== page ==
2009

Updating Shakespeare's Plays

The Shakespeare Conference: SHK 20.0395  Thursday, 23 July 2009

From:       Julie Sutherland <This email address is being protected from spambots. You need JavaScript enabled to view it.>
Date:       Wednesday, 22 Jul 2009 11:01:47 -0700 (PDT)
Subject: 20.0391 Updating Shakespeare's Plays
Comment:    Re: SHK 20.0391 Updating Shakespeare's Plays

 >I applaud Eric Johnson deBaufre's bold stand for traditional staging.
 >And like him, I deplore the radical postmodern tendencies of Sir
 >William Davenant and of the Lord Chamberlain's Men.

I absolutely agree that there have been some abominable 'updatings' of 
Shakespeare, and equally abominable performances by women in 
Shakespeare. The worst productions I have seen, however, have been 
'true' to the text and context (acknowledging our limited understanding 
of that context, unless we want to challenge the inerrancy of Hamlet in 
*Hamlet*, but we all know where believing in the inerrancy of anything 
gets us).

There have been, in my opinion, some notable Canadian productions of 
Shakespeare in which women have played men's roles. Most notably -- and 
I leave it at two because, to be true and contextual to Shakespeare, I 
understand that brevity is the soul of wit (am I permitted to write 
that?  It is, after all, uttered by Polonius. Perhaps I should relegate 
myself to women's lines.) -- I would like to flag up *la tempete* (now 
of course this is a translation - perhaps those are abominations, too?) 
by Theatre Experimental des Femmes (1988, dir. Alice Ronfard) which was 
met with critical acclaim and which featured all women. I would also 
like to highlight Necessary Angel's *King Lear* (1995, dir. Richard 
Rose) with Janet Wright in the role of King Lear. Of course responses to 
both plays were mixed (there will always be purists in the audience), 
but overall these were critically acclaimed and have been noted in the 
annals of Canadian theatre as worthy productions.

Very briefly, in defense of updating, I only suggest that it falls into 
the philosophy of art that considers such things as the colourisation of 
film. Some like it; some hate it - but the truth as far as I know it 
remains that more people see classics as a result (I add here that I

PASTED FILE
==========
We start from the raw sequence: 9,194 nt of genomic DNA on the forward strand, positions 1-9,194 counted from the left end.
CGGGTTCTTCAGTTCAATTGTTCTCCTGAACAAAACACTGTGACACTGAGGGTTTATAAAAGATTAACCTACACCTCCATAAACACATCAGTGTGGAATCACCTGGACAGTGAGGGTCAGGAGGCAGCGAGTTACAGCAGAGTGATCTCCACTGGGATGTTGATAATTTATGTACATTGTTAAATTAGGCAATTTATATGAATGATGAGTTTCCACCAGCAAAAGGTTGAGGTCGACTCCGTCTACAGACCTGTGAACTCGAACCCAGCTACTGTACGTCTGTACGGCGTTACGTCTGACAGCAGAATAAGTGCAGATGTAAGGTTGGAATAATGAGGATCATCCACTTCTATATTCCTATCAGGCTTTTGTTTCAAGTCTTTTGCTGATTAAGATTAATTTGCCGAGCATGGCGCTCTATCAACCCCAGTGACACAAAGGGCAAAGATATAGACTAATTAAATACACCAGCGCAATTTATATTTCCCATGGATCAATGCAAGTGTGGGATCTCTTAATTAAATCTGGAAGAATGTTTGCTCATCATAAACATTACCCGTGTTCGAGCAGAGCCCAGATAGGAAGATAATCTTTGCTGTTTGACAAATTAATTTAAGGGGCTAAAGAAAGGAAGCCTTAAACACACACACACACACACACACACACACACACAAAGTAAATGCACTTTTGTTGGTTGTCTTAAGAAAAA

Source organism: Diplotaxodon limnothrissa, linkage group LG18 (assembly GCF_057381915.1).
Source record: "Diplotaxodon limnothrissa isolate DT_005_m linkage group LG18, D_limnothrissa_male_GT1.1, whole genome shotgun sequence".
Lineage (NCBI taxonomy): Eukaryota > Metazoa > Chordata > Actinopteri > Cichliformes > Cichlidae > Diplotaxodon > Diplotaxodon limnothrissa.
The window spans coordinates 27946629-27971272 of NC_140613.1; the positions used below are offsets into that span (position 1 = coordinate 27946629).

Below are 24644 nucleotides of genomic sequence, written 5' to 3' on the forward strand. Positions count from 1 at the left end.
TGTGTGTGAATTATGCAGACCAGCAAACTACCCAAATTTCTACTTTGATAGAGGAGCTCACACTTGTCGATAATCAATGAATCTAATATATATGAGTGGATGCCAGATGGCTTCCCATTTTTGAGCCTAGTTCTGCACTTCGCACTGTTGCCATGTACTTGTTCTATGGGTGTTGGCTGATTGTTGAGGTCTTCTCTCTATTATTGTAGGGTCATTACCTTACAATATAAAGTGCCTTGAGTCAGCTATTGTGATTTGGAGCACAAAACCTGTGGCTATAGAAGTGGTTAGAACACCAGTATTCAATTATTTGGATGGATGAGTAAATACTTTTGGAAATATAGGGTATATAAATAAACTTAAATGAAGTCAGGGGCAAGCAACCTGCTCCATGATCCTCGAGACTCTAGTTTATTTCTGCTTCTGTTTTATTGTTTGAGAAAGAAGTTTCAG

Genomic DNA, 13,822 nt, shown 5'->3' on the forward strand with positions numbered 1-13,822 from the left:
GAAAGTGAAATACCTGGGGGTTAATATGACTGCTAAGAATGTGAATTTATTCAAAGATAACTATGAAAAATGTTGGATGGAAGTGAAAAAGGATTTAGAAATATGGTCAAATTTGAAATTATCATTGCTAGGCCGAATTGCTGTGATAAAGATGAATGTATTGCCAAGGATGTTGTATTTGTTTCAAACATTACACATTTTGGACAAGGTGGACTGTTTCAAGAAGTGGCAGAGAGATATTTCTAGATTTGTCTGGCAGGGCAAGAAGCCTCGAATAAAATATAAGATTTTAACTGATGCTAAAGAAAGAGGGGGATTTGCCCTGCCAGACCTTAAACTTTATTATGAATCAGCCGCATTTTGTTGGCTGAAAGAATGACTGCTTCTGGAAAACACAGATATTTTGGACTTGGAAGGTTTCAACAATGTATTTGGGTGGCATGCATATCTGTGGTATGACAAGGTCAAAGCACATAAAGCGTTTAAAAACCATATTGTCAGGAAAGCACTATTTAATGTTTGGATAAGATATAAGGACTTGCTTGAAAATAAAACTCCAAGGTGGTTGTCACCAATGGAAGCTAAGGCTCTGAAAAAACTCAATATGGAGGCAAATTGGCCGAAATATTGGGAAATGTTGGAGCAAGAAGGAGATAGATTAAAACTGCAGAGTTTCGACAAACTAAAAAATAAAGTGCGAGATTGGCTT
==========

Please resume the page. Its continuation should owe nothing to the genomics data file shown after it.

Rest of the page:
don't prefer seeing colourised versions of black and white films). The 
biggest defense, in my mind, against the colourisation of film is that 
it destroys the artist's original intention. If anyone can tell me what 
Shakespeare's original intention was -- beyond a shadow of a doubt, and 
beyond ensuring people saw his shows -- I will never again applaud an 
updated production of the Bard.

Respectfully submitted (though I know there is some tone, and for that I 
apologise),
Julie Sutherland


_______________________________________________________________
S H A K S P E R: The Global Shakespeare Discussion List
Hardy M. Cook, This email address is being protected from spambots. You need JavaScript enabled to view it.
The S H A K S P E R Web Site <http://www.shaksper.net>

DISCLAIMER: Although SHAKSPER is a moderated discussion list, the 
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WS View of Vienna for M4M

The Shakespeare Conference: SHK 20.0394  Thursday, 23 July 2009

From:       John Chapot <This email address is being protected from spambots. You need JavaScript enabled to view it.>
Date:       Wednesday, 22 Jul 2009 13:50:59 -0700
Subject:    WS View of Vienna for M4M

My wife has just completed costuming a new production of  _Measure for 
Measure_ for the reinvigorated Lake Tahoe Shakespeare Festival. While 
reading the play, I found myself wondering what moved the playwright to 
locate the action in Vienna. The play doesn't appear to have any 
location-specific details. To me, it amounts to Elizabethan London.

I wonder what was the Elizabethan concept of this distant Catholic city 
at the edge of the Ottoman Empire? Or did W.S. use it because it was 
terra incognita?

John Chapot
San Francisco

_______________________________________________________________
S H A K S P E R: The Global Shakespeare Discussion List
Hardy M. Cook, This email address is being protected from spambots. You need JavaScript enabled to view it.
The S H A K S P E R Web Site <http://www.shaksper.net>

DISCLAIMER: Although SHAKSPER is a moderated discussion list, the 
opinions expressed on it are the sole property of the poster, and the 
editor assumes no responsibility for them.

SBReview_4: Margreta de Grazia's _Hamlet without

The Shakespeare Conference: SHK 20.0392  Wednesday, 22 July 2009

From:       David Basch <This email address is being protected from spambots. You need JavaScript enabled to view it.>
Date:       Monday, 20 Jul 2009 22:37:24 -0400
Subject: 20.0371 SBReview_4: Margreta de Grazia's _Hamlet 
Comment:    Re: SHK 20.0371 SBReview_4: Margreta de Grazia's _Hamlet 
without Hamlet_

Reading the review on Margreta de Grazia's book, HAMLET WITHOUT HAMLET, 
off the top of head, I agree with her assertions as reported by reviewer 
David Richman about the unwise, obsessive psychologizing of Hamlet that 
goes on in terms of modern psychological concepts -- Oedipus complexes, 
phallic deprivation and other such psycho-babble.

The idea that persons can be disturbed is ancient and there are ancient